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Data loading and extracting using SQL Server

Because concurrency is not as big an issue, denormalized data models are common. Data loading is handled by ETL (extract, transform, and load) processes that typically run on time intervals, and those processes will frequently store data in a redundant fashion that allows fast reads and minimal joins. These denormalized models are often highly indexed for fast retrieval, and index maintenance can be handled at ETL time.
The indexing on an OLAP system is done with very high fi ll-factors resulting in compressed indexes for very fast reads.
As a SQL Server system administrator, one of the tasks you will have to perform is loading and extracting of data.
SQL Server provides multiple methods to do this, each with its own benefits.

The first part of an ETL process involves extracting the data from the source systems. Most data warehousing projects consolidate data from different source systems. Each separate system may also use a different data organization/format.
Common data source formats are relational databases and flat files, but may include non-relational database structures such as
  1. Information Management System (IMS) or other data structures such as
  2. Virtual Storage Access Method (VSAM) or
  3. Indexed Sequential Access Method (ISAM),
or fetching from outside sources such as through web spidering or screen-scraping. The streaming of extracted data source and load on-the-fly to the destination database is another way of performing ETL when no intermediate data storage is required. In general, the goal of the extraction phase is to convert the data into a single format which is appropriate for transformation processing. An intrinsic part of the extraction involves the parsing of extracted data, resulting in a check if the data meets an expected pattern or structure.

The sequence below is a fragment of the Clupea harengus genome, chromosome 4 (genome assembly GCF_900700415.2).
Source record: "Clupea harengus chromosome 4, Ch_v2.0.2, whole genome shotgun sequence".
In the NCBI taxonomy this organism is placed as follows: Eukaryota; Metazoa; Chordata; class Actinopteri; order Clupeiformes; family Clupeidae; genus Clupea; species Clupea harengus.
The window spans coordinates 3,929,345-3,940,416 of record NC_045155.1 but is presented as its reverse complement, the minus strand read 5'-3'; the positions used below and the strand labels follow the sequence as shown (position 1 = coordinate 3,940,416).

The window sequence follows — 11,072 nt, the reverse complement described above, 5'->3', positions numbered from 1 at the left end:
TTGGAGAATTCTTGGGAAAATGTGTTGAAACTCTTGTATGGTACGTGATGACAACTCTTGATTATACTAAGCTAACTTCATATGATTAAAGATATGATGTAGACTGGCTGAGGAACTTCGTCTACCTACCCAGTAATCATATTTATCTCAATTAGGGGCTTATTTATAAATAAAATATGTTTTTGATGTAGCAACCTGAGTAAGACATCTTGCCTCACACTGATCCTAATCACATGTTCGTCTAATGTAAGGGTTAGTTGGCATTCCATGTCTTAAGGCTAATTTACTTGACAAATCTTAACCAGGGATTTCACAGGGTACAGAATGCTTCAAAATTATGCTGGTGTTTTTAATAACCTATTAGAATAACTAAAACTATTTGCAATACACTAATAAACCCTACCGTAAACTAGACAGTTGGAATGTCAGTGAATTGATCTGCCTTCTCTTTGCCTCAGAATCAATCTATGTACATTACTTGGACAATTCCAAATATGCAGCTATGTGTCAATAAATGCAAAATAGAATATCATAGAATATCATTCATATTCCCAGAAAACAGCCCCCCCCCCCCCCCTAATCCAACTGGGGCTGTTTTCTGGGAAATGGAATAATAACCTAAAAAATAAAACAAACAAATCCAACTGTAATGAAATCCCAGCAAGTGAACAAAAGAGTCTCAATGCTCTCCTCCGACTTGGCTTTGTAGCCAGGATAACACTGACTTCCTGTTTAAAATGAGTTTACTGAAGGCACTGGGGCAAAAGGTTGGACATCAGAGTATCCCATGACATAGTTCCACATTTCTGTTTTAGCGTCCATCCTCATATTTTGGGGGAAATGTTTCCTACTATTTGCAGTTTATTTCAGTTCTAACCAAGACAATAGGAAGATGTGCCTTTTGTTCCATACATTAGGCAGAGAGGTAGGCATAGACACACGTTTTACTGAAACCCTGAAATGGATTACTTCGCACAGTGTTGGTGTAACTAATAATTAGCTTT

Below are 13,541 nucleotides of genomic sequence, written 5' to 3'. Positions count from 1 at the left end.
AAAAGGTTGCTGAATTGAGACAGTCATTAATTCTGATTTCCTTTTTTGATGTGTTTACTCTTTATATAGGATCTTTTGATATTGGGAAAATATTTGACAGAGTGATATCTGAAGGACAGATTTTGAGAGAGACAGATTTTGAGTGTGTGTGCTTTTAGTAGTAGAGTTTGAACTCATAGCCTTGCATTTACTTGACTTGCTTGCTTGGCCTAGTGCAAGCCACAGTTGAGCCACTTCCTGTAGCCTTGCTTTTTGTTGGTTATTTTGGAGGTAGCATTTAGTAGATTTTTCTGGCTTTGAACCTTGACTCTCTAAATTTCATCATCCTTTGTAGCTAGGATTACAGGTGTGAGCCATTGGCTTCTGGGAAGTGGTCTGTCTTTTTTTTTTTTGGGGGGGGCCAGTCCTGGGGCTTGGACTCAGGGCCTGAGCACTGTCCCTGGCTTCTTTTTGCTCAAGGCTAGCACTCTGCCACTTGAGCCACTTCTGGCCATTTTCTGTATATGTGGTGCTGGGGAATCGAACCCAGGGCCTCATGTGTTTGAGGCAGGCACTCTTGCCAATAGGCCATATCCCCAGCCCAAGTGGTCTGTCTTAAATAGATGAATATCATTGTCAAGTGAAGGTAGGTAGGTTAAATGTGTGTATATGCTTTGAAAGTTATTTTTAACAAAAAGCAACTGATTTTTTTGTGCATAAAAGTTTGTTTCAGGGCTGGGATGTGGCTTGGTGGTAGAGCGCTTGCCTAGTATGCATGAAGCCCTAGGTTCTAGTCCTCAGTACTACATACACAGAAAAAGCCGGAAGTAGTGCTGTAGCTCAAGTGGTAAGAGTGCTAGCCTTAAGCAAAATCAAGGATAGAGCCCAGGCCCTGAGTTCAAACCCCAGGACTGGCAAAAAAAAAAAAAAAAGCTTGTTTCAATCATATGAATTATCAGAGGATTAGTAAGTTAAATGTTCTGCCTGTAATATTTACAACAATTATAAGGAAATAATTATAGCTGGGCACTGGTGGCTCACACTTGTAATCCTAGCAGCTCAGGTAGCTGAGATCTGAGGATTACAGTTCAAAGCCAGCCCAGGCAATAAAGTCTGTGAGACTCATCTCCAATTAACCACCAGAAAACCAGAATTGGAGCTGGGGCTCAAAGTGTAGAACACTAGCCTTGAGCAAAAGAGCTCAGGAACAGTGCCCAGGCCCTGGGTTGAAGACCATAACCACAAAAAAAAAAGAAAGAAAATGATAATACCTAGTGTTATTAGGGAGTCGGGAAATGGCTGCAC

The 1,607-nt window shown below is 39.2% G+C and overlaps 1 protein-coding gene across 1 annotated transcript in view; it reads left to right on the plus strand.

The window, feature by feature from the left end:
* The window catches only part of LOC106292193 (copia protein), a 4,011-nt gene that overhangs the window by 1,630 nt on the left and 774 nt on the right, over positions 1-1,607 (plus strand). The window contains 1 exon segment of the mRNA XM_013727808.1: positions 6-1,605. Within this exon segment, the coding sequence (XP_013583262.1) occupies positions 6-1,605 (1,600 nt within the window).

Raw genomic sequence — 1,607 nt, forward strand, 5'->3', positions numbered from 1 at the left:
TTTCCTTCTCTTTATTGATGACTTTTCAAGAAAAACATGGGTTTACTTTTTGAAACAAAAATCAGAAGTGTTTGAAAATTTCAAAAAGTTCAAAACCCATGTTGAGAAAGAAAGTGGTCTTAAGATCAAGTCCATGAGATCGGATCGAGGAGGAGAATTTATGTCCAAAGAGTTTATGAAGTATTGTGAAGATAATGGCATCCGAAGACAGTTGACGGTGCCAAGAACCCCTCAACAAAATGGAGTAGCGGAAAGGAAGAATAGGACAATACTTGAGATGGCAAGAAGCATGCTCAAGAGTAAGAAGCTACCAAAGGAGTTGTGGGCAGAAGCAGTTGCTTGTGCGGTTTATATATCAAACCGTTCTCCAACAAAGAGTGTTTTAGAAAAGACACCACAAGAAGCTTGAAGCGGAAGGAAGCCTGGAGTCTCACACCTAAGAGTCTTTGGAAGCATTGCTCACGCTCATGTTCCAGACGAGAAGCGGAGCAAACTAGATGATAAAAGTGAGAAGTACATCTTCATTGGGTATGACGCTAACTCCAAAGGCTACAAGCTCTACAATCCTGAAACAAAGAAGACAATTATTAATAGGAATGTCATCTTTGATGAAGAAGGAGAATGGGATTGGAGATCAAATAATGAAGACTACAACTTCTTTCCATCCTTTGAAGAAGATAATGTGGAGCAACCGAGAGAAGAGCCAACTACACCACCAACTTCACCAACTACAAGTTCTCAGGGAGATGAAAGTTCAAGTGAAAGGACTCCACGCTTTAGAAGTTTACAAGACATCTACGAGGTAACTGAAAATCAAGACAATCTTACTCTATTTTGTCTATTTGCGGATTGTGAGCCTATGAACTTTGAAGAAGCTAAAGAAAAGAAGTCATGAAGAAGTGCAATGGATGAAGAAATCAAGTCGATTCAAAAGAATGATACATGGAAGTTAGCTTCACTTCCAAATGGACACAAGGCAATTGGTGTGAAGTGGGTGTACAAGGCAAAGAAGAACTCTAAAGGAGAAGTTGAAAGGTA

If not, the data may be rejected entirely or in part.

Data loading is handled by ETL

Because concurrency is not as big an issue, denormalized data models are common. Data loading is handled by ETL (extract, transform, and load) processes that typically run on time intervals, and those processes will frequently store data in a redundant fashion that allows fast reads and minimal joins. These denormalized models are often highly indexed for fast retrieval, and index maintenance can be handled at ETL time. The indexing on an OLAP system is done with very high fill-factors resulting in compressed indexes for very fast reads. OLAP systems are often light on business rules, sometimes even ignoring such simple structures as basic relational integrity constraints.
It is important to remember that your data warehouse may source data from many systems, each of which may have a completely different set of business rules, so the data warehouse itself will want to be as business rule agnostic as you can manage. Data cleansing can be done by the ETLs, so the rules do not need to be enforced again here. The job of the OLAP design is to take as much time as needed (within limits) to store data in such a 1way that, at data retrieval time, the database returns information to the user quickly.
OLAP data models need not even be strictly relational data models.
ROLAP (relational OLAP) is where you will start here, as in any case it is likely to be where you start. Once you have created a ROLAP database (whether you do so from a Kimball or an Inmon perspective), you can use that to build a MOLAP system in SSAS.